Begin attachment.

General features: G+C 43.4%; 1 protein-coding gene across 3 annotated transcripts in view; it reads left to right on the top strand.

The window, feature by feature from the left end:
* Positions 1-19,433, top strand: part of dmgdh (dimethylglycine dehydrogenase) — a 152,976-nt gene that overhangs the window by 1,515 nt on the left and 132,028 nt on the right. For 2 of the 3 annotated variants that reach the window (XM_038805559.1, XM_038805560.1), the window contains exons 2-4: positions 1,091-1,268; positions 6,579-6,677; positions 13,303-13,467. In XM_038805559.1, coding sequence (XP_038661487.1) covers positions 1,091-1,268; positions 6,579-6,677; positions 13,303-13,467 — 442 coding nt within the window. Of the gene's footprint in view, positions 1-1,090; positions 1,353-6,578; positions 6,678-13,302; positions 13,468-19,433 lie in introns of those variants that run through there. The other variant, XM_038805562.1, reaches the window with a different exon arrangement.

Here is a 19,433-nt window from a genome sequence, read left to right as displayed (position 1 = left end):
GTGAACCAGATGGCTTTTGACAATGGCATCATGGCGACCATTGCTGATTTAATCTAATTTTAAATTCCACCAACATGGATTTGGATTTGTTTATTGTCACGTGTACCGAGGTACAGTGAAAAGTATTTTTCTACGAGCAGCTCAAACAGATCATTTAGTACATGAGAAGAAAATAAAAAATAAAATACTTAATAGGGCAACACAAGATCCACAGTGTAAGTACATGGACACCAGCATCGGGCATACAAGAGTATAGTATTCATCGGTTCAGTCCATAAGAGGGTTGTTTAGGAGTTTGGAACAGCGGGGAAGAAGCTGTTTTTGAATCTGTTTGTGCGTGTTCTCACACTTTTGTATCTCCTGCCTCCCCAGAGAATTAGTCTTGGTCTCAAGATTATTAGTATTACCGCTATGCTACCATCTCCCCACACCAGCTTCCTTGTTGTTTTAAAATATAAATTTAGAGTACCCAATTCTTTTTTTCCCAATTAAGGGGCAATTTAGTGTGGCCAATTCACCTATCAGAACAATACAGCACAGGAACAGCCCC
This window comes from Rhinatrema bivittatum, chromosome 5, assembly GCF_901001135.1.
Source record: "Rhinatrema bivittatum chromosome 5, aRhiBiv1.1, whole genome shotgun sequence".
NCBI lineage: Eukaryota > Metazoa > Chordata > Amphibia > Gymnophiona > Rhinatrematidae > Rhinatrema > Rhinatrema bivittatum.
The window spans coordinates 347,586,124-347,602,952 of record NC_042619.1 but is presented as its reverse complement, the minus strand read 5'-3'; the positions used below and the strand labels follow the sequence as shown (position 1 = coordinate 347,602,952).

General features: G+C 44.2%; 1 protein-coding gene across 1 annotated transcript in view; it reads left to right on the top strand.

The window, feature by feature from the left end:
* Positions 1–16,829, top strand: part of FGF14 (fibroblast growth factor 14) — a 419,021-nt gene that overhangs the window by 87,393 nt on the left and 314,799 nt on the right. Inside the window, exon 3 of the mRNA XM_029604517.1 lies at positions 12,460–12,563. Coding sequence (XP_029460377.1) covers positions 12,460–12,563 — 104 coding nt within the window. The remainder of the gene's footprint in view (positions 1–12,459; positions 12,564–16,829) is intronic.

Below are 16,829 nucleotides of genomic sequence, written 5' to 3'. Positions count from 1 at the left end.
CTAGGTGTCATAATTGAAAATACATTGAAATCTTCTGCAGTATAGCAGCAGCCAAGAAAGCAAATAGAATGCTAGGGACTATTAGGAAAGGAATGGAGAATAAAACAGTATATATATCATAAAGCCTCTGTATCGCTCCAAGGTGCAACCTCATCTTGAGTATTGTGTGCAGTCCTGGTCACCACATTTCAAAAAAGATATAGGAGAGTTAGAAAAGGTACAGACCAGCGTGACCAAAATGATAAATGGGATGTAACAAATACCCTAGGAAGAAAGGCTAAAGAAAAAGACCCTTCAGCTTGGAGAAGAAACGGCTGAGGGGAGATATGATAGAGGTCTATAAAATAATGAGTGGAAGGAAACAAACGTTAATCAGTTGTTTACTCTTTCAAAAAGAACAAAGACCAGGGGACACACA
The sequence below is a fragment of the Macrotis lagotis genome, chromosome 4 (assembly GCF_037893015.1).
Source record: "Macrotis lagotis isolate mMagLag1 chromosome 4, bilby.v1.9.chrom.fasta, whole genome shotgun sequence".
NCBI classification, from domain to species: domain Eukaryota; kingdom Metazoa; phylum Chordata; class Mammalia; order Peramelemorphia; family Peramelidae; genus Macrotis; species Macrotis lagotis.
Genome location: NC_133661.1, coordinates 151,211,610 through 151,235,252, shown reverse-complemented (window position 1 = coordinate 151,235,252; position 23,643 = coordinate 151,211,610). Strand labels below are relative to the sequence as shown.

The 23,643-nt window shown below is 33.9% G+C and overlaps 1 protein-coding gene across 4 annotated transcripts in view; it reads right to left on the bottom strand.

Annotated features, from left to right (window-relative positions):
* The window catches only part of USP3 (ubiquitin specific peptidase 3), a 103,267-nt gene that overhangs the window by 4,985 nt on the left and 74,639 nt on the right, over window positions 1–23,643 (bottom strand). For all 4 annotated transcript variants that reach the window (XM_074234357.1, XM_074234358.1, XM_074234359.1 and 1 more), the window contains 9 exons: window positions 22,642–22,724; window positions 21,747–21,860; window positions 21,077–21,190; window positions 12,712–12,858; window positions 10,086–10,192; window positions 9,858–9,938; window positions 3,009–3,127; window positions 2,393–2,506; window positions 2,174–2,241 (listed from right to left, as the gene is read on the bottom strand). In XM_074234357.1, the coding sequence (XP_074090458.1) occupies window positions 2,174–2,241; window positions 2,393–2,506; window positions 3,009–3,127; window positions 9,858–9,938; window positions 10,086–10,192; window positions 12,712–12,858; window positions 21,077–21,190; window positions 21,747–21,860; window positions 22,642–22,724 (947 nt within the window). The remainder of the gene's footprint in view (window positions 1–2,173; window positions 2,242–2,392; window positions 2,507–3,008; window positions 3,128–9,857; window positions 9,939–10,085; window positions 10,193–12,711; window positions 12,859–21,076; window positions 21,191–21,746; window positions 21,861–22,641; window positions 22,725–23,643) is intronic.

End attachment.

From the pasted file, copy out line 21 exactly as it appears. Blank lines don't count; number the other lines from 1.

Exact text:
* The window catches only part of USP3 (ubiquitin specific peptidase 3), a 103,267-nt gene that overhangs the window by 4,985 nt on the left and 74,639 nt on the right, over window positions 1–23,643 (bottom strand). For all 4 annotated transcript variants that reach the window (XM_074234357.1, XM_074234358.1, XM_074234359.1 and 1 more), the window contains 9 exons: window positions 22,642–22,724; window positions 21,747–21,860; window positions 21,077–21,190; window positions 12,712–12,858; window positions 10,086–10,192; window positions 9,858–9,938; window positions 3,009–3,127; window positions 2,393–2,506; window positions 2,174–2,241 (listed from right to left, as the gene is read on the bottom strand). In XM_074234357.1, the coding sequence (XP_074090458.1) occupies window positions 2,174–2,241; window positions 2,393–2,506; window positions 3,009–3,127; window positions 9,858–9,938; window positions 10,086–10,192; window positions 12,712–12,858; window positions 21,077–21,190; window positions 21,747–21,860; window positions 22,642–22,724 (947 nt within the window). The remainder of the gene's footprint in view (window positions 1–2,173; window positions 2,242–2,392; window positions 2,507–3,008; window positions 3,128–9,857; window positions 9,939–10,085; window positions 10,193–12,711; window positions 12,859–21,076; window positions 21,191–21,746; window positions 21,861–22,641; window positions 22,725–23,643) is intronic.